The German-Russian company EkoNiva is Russia’s largest producer of raw milk. Now, it has begun to process and package some of that milk itself. And Krones has delivered the first PET bottling line for the job.
The Russian consumers love PET: EkoNiva is achieving significantly better sales in this segment – despite higher prices.
The MosMedynagroprom plant in Medyn near Kaluga, Russia, was built ten years ago to supply schools in Moscow with UHT milk and cheese, but it never reached capacity. EkoNiva took over the plant in 2017 and has been updating its technology and hygiene to the latest state of the art. “The plant originally produced up to 90 percent of its output volume as UHT milk products. Now we are switching production over to a traditional range of pasteurized products: milk, fermented dairy products, cottage cheese, yoghurt smoothies,” explains Vadim Shevelev, project manager for EkoNiva.
To do that, the company first dismantled one of the plant’s three carton filling lines, replacing it with the new Krones PET line. It also installed a line for filling into a different type of laminated paperboard packaging. “This combination, especially with the PET line, enables us to increase the plant’s capacity to 300 metric tons of raw milk per day,” explains Vadim Shevelev.
The heart of the new line is a SynchroBloc BMF comprising a Kosme KSB 6R Synchro blow molder and a Modulfill VFJ filler with a foam-cleaning system and clean-room design.
For labeling, the line offers two options: a Contiroll wraparound labeler …
… or a Sleevematic labeler with Shrinkmat steam tunnel.
The line also fills yoghurt drinks into 0.3-liter PET containers.
The new Krones line for non-returnable PET containers fills milk into 1.0-liter PET bottles and yoghurt drinks into 0.3-liter PET containers. It runs 12,000 containers per hour, and consists of the following components:
German-born Stefan Dürr is the owner of EkoNiva, one of the most successful raw milk producers in Russia – and thus perhaps the country’s best-known farmer. When he first visited Russia in 1989 as an intern while studying agricultural sciences at the German University of Bayreuth, he could hardly have imagined that 30 years later he and his company EkoNiva would be the nation’s leading milk producer.
Today, his company employs 11,400 people and is Russia’s leading dairy farming operation with 72,000 dairy cows. EkoNiva produces 1,850 metric tons of raw milk each day, making the company Russia’s number one producer of raw milk and putting it among the top 10 worldwide.
Your company started processing its own milk on a small scale back in 2013. And now you want to take it to the next level?
Yes. Right now, we are making dairy products from about ten percent of our raw milk. Our goal is to eventually process all of the milk we produce. We believe that will enable us to generate more value on our raw milk and produce truly natural, high-quality dairy products.
How do you plan to get there?
First, in 2013 and 2016, we built two dairies in Novosibirsk und Voronezh for 10 and 30 metric tons per day. In 2017, we took over two existing dairy operations: in Anninsky in the Voronezh region with a capacity of 320 metric tons per day and another one in Medyn in the Kaluga region with a capacity of 300 metric tons per day. We are currently building a new plant in the Novosibirsk region that will be able to process more than 1,150 tons of raw milk daily. Two more dairies – near Moscow and Voronezh – are in the planning stages.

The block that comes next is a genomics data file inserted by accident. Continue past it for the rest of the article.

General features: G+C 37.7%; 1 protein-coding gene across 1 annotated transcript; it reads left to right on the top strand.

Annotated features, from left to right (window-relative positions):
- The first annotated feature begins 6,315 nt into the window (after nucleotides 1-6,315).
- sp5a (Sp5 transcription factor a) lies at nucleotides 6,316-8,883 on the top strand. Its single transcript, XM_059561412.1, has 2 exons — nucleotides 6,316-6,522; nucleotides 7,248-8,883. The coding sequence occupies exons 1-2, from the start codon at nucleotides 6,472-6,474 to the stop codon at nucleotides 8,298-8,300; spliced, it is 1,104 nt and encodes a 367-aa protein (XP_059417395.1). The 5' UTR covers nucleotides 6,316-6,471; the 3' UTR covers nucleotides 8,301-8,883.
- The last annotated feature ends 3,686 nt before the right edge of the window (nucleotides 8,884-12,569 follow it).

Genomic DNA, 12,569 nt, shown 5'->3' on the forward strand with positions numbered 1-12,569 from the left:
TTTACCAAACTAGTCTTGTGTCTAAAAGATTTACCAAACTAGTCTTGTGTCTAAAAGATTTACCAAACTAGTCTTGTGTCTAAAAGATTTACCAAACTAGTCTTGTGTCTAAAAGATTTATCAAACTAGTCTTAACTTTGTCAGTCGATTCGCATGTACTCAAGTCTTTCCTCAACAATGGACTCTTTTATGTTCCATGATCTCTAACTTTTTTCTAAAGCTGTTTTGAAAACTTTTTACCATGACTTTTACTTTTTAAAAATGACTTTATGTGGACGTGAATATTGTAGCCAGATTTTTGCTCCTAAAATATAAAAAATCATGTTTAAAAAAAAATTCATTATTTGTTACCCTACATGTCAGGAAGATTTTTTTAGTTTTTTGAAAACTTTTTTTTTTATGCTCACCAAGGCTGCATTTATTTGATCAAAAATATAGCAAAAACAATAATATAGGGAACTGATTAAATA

How do you market your products?
We launched our own dairy brand, EkoNiva, at the end of 2018. We currently sell over 25 different products under that brand, from milk to kefir to sweet and sour cream, butter, cottage cheese, yoghurt with fruit added, and functional foods like yoghurt smoothies with less sugar and added protein. Right now, we produce them in our three plants in Kaluga and Voronezh, which have a combined daily capacity of 650 metric tons of raw milk.
We started marketing our products in the greater Moscow area, which has a population of around 30 million people, and in the Voronezh region. We plan to expand distribution across all of Russia. Five years from now, we want EkoNiva to be the leading dairy and cheese brand in Russia in terms of both quality and quantity.
Do your plans extend beyond Russia’s borders?
They do. In 2019, we became one of ten Russian dairies to be granted export licenses for China. By the end of this year, we will start shipping shelf-stable products like UHT milk and cheeses to China. Our easternmost neighbor offers huge potential for sales.
What role do PET containers play in marketing dairy products in Russia?
I personally prefer cartons for milk. But consumers have the last word, and my marketing people have convinced me that PET containers are the way of the future in milk. So, that’s where we’re going. PET is extremely popular in Russia. Sales are higher on products packaged in PET, even though prices are different. PET containers are convenient for consumers. They’re easy to put in the refrigerator. They feel good in the hand, and you can see what’s inside – Russian consumers like to see what they’re buying. We plan to bottle not only milk but also kefir, yoghurt smoothies, and another product that I won’t reveal just yet in PET containers.
You have put your first PET line from Krones into operation. What made you choose Krones?
I was not personally involved in the decision-making. My technology people wanted the best technology, and my finance team wanted the cheapest deal. In the end, the technology folks won and they chose Krones.
Are you happy with their choice?
Our first order with Krones went very well. I heard no complaints, and that is always a good sign. It means everything is going as it should. And I think things will continue to go well in the future. We have big plans, and I am certain that our partnership with Krones will be a good and lasting one.